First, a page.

For many systems currency works well as a value, the key part you need is the internationally recognized currency code (such as USD for US Dollars).
However I was once involved with a system where it got a bit more interesting. If my memory serves me correctly, one of the things they wanted from their currency was a 'pip value'. On their UI they had nudge buttons to nudge the currencies up and down in value. Each currency had its own pip value, and this pip value could change. It didn't change often, but it did change. This violates a very useful rule of value objects - that they are immutable.
The solution we did was to have two currency classes. One was a value object, it held the currency code and maybe a couple of other immutable things. The second was a reference object (I think we called them something like CurrencyValue and CurrencyReference). The value object was passed around most of the time, but some methods in the value object, such as pip value, delegated to the reference object - which was mostly static data. The reference objects were held in a lookup table indexed by the currency code (that's not the only way to do it.)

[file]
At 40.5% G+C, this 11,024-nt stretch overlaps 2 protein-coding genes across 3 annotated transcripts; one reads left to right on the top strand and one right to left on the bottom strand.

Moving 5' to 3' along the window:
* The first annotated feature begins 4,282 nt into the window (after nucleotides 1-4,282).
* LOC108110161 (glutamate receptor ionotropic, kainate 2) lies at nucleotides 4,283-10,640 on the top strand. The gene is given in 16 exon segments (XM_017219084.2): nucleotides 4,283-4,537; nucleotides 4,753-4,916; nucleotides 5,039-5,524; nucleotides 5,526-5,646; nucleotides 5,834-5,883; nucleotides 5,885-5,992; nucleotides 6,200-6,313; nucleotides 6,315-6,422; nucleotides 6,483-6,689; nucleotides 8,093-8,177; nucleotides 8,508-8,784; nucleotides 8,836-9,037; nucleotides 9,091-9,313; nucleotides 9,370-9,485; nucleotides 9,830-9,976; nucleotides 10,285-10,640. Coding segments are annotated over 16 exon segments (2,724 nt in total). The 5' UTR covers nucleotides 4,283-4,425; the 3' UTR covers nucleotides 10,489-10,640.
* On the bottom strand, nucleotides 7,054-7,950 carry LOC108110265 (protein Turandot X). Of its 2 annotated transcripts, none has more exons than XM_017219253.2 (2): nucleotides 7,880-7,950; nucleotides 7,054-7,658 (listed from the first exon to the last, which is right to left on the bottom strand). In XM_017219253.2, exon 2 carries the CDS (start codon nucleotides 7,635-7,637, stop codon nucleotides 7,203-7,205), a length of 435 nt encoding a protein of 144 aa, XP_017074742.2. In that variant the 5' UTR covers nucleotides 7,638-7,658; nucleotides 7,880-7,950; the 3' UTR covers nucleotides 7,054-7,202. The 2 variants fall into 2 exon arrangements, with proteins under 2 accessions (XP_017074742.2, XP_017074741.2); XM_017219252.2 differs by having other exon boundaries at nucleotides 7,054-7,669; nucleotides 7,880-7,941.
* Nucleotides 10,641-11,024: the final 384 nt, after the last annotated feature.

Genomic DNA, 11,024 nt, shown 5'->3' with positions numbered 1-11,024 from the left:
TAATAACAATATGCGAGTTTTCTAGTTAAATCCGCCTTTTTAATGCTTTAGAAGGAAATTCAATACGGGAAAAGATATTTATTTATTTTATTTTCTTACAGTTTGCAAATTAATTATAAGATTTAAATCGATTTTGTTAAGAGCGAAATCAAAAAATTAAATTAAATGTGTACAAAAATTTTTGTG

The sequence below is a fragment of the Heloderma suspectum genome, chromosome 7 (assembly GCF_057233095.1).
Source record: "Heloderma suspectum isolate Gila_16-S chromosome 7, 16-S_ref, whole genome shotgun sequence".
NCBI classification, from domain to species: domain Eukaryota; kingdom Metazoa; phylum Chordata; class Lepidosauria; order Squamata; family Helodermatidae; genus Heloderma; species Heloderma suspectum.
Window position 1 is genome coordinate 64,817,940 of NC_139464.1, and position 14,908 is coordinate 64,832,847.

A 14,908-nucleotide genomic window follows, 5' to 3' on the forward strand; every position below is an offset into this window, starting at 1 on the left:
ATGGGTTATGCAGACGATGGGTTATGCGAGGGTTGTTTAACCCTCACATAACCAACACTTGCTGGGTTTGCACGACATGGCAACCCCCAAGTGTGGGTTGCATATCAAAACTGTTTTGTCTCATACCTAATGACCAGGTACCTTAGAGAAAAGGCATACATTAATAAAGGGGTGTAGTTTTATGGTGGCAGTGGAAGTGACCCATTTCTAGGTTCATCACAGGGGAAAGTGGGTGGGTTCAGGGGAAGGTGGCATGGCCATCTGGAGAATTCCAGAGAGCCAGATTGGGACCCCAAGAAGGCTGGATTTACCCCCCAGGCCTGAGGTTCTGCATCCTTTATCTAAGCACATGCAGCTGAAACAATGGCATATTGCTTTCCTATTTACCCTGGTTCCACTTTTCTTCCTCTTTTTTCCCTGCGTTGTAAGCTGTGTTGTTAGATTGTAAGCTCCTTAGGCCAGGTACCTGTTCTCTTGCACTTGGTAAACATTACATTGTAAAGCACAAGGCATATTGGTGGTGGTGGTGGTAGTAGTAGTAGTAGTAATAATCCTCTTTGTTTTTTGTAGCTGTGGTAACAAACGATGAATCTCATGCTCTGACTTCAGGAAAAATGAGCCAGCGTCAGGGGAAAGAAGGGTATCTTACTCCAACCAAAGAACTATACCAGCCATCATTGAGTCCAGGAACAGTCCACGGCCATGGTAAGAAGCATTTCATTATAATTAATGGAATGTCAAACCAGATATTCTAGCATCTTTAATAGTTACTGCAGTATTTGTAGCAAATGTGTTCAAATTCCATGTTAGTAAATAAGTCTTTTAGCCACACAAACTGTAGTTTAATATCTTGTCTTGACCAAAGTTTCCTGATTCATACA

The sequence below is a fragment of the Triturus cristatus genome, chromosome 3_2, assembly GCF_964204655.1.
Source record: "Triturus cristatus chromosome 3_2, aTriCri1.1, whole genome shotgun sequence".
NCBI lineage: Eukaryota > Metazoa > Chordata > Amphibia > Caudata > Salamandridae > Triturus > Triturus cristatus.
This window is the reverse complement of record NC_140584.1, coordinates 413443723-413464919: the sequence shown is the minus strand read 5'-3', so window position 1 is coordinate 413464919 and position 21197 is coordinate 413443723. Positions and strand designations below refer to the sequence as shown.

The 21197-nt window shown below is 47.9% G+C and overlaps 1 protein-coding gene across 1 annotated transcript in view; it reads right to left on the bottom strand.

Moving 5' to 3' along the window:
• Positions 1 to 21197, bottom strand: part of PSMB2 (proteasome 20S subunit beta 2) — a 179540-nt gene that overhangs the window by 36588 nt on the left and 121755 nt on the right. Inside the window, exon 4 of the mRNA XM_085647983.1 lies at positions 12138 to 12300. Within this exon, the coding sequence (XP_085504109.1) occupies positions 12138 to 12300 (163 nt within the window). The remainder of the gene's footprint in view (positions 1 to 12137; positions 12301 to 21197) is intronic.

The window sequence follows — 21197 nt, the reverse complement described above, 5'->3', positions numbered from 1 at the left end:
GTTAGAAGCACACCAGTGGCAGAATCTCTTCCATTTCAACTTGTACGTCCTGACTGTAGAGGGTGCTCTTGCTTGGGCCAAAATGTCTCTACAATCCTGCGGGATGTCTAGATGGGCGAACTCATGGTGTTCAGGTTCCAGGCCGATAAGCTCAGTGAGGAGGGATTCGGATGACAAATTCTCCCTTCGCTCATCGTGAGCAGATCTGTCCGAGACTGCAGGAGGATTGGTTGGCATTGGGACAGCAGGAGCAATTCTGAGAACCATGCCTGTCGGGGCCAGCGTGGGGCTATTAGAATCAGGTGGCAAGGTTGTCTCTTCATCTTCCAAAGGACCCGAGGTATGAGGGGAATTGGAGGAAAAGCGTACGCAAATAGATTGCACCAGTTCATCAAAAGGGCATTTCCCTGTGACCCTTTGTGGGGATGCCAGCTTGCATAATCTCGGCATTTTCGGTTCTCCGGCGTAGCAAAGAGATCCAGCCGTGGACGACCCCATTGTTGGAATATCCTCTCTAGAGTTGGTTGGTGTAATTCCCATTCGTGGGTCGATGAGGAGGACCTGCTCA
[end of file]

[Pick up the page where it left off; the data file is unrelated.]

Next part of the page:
This bi-semantic behavior is unusual - it's the only time I've seen it. Certainly most systems can get away with a simple value object for currency.